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Astronomers spot most distant object in the solar system
by Brooks Hays
National Harbor, Md. (UPI) Nov 11, 2015

Currently, the object is perched on the outer edge of the Kuiper Belt, the debris-filled region where dwarf planets Pluto and Eris reside.

As of right now, it is the most distant object in the solar system, a sizable space rock 103 times farther away from the sun than the Earth.

The object remains unclassified, cataloged as V774104, and it could be one of the more exciting finds in years -- or it could be just another rock.

Researchers presented the object's discovery on Wednesday to attendees of the 47th annual meeting of the American Astronomical Society's Division for Planetary Sciences, currently being held outside of Washington, D.C.

Currently, the object is perched on the outer edge of the Kuiper Belt, the debris-filled region where dwarf planets Pluto and Eris reside. The object may inhabit the fringes of the Oort cloud, a distant theoretical protoplanetary disk of icy objects.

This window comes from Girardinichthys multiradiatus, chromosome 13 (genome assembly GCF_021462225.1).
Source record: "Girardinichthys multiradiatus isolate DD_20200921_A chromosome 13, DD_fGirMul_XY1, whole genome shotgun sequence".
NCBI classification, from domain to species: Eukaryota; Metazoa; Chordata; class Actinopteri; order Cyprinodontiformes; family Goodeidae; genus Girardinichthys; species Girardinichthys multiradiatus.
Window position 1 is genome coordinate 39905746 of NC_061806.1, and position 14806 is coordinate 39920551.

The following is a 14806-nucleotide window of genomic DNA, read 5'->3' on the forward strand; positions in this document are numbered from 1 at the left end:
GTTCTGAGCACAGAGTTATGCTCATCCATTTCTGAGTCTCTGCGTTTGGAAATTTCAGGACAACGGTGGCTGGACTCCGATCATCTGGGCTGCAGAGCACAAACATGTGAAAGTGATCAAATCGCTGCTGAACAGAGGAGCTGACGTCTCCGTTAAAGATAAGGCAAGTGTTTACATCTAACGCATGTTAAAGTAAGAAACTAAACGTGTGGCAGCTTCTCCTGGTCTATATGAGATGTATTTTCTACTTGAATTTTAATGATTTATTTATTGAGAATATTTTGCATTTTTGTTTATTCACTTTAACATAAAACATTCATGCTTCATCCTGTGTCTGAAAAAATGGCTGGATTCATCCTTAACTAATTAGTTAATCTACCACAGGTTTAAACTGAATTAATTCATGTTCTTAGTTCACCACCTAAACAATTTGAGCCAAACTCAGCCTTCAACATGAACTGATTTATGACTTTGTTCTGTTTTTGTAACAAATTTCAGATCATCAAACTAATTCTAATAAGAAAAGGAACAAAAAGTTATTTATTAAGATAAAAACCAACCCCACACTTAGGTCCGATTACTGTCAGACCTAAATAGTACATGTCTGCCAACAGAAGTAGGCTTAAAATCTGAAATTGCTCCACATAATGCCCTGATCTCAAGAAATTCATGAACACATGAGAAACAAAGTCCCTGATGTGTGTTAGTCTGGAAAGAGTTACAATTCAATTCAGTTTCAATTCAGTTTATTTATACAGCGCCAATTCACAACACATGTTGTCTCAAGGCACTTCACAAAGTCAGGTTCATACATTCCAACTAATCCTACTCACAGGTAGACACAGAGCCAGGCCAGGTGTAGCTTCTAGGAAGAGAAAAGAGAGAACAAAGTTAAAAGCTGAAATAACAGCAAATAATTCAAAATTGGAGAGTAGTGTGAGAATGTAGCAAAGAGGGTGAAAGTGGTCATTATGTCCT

It's possible the mysterious object hasn't been disturbed for 4.5 billion years, untouched since the solar system's earliest beginnings. If so, it may offer astronomers a unique look at the conditions that birthed our planetary system.

It's also possible that V774104 follows an elliptical orbit and will soon veer much closer to the Sun. If that happens, the object will quickly become less interesting.

"There's no reason to be excited yet," Michael Brown, a planetary scientist at the California Institute of Technology in Pasadena, told Nature.

Astronomers have only identified two objects within the Oort cloud, Sedna and 2012 VP. Both objects swing into the Kuiper Belt for part of their orbits, their path around the sun influenced by the gravitational pull of Neptune.

If V774104 remains unaffected by Neptune, then it will be time to be excited.

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Previous Report
Ammonia-Water Slurry May Swirl Below Pluto's Icy Surface
West Lafayette IN (SPX) Nov 10, 2015
Researchers propose an ammonia-water slurry as the basis for Pluto's newly discovered geologic activity and possible volcanism, and offer a new method to predict planetary vigor. The findings were presented at the annual meeting of the division for planetary sciences of the American Astronomical Society on Monday (Nov. 9) in National Harbor, Maryland. Graduate student Alex Trowbridge, unde ... read more

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